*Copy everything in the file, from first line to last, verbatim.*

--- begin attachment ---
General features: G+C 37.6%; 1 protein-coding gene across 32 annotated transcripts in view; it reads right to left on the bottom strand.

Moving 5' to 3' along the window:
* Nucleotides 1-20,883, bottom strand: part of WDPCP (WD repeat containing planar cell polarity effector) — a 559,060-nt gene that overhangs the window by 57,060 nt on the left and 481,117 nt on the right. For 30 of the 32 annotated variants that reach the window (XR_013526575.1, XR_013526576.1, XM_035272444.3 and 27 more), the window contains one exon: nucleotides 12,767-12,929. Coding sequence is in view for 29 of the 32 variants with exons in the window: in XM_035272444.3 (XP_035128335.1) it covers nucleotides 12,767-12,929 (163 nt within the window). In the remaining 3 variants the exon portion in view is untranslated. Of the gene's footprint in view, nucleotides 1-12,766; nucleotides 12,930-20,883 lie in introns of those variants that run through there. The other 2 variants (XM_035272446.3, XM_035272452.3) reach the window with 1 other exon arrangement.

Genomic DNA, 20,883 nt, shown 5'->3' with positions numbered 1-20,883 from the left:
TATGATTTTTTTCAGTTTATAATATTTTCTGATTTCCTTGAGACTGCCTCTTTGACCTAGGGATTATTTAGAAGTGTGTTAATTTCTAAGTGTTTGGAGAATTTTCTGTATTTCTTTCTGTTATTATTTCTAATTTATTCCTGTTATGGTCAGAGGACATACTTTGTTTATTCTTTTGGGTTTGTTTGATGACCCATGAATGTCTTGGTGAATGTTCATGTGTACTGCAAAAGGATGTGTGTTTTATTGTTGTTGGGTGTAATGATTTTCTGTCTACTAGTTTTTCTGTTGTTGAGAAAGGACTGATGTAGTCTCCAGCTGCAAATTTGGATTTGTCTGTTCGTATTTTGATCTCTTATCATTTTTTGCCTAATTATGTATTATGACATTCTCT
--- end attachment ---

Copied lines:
General features: G+C 37.6%; 1 protein-coding gene across 32 annotated transcripts in view; it reads right to left on the bottom strand.

Moving 5' to 3' along the window:
* Nucleotides 1-20,883, bottom strand: part of WDPCP (WD repeat containing planar cell polarity effector) — a 559,060-nt gene that overhangs the window by 57,060 nt on the left and 481,117 nt on the right. For 30 of the 32 annotated variants that reach the window (XR_013526575.1, XR_013526576.1, XM_035272444.3 and 27 more), the window contains one exon: nucleotides 12,767-12,929. Coding sequence is in view for 29 of the 32 variants with exons in the window: in XM_035272444.3 (XP_035128335.1) it covers nucleotides 12,767-12,929 (163 nt within the window). In the remaining 3 variants the exon portion in view is untranslated. Of the gene's footprint in view, nucleotides 1-12,766; nucleotides 12,930-20,883 lie in introns of those variants that run through there. The other 2 variants (XM_035272446.3, XM_035272452.3) reach the window with 1 other exon arrangement.

Genomic DNA, 20,883 nt, shown 5'->3' with positions numbered 1-20,883 from the left:
TATGATTTTTTTCAGTTTATAATATTTTCTGATTTCCTTGAGACTGCCTCTTTGACCTAGGGATTATTTAGAAGTGTGTTAATTTCTAAGTGTTTGGAGAATTTTCTGTATTTCTTTCTGTTATTATTTCTAATTTATTCCTGTTATGGTCAGAGGACATACTTTGTTTATTCTTTTGGGTTTGTTTGATGACCCATGAATGTCTTGGTGAATGTTCATGTGTACTGCAAAAGGATGTGTGTTTTATTGTTGTTGGGTGTAATGATTTTCTGTCTACTAGTTTTTCTGTTGTTGAGAAAGGACTGATGTAGTCTCCAGCTGCAAATTTGGATTTGTCTGTTCGTATTTTGATCTCTTATCATTTTTTGCCTAATTATGTATTATGACATTCTCT